The stars are for the whimsy of this book, its occasional poetry in prose: the magic of a man living in trees, having lovers, battling pirates, foster...moreThe stars are for the whimsy of this book, its occasional poetry in prose: the magic of a man living in trees, having lovers, battling pirates, fostering revolutions. I loved passages of this book immensely. But the words and stitching together in what appeared to be a plot was not as charming or interesting. Calvino is a tremendous writer, but I would not recommend this book among his other works.(less)
Well, this book is a classic. I wish I could have read it in 1950 when all the imagination about the future was before us. But today, it is challengin...moreWell, this book is a classic. I wish I could have read it in 1950 when all the imagination about the future was before us. But today, it is challenging to imagine because his guesses are so far from the known. Scientifically, we know Mars is uninhabitable and that computers - not radio - are a primary form of communication (!). Socially, we know that (legal) civil rights came only twenty years after the book's publishing, and that women and ethnic minorities are no longer in the background of our history.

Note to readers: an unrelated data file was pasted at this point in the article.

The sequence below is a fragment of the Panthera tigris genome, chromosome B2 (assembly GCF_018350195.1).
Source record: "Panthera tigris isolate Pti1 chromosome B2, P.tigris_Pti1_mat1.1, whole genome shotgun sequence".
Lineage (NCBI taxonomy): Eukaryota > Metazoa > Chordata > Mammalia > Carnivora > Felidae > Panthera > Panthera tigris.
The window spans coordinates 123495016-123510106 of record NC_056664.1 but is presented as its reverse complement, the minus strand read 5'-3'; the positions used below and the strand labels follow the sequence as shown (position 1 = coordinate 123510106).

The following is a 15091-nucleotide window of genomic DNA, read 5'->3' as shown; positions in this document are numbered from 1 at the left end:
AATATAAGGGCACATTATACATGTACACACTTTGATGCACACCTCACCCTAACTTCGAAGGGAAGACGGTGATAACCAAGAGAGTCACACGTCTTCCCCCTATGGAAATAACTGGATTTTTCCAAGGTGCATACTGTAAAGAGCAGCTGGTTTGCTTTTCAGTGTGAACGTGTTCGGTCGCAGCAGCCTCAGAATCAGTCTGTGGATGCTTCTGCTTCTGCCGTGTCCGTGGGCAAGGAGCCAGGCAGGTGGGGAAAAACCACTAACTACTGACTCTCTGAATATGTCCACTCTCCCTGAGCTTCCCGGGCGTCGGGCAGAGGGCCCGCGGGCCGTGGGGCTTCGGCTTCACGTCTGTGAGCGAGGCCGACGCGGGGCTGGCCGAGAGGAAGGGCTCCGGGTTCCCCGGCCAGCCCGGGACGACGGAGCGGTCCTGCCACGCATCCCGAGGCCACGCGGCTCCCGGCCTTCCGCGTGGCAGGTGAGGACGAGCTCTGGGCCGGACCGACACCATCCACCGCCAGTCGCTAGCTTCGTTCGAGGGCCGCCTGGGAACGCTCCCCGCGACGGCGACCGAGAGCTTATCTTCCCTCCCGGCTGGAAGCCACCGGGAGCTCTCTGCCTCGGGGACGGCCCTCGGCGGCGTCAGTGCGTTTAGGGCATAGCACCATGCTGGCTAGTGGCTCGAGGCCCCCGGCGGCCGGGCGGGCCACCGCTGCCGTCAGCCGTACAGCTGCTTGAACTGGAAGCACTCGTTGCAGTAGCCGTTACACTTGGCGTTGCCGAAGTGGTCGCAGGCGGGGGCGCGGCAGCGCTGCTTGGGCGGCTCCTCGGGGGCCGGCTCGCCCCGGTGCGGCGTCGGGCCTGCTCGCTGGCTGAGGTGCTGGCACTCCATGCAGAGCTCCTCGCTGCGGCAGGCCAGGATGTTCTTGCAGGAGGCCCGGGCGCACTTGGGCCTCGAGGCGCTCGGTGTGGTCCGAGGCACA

With this, his stories were strange to read, some kind of limbo past/future that never happened.
Recommend reading this book differently, then. More as a social critique of America, a conversation about xenophobia and "otherness," and thoughtful about how we invade and recreate landscape. One can't help but sympathize with Spender in the end. If there were a real Mars and native, advanced Martian population today, would it play out much the same as it does in Bradbury's imagination?(less)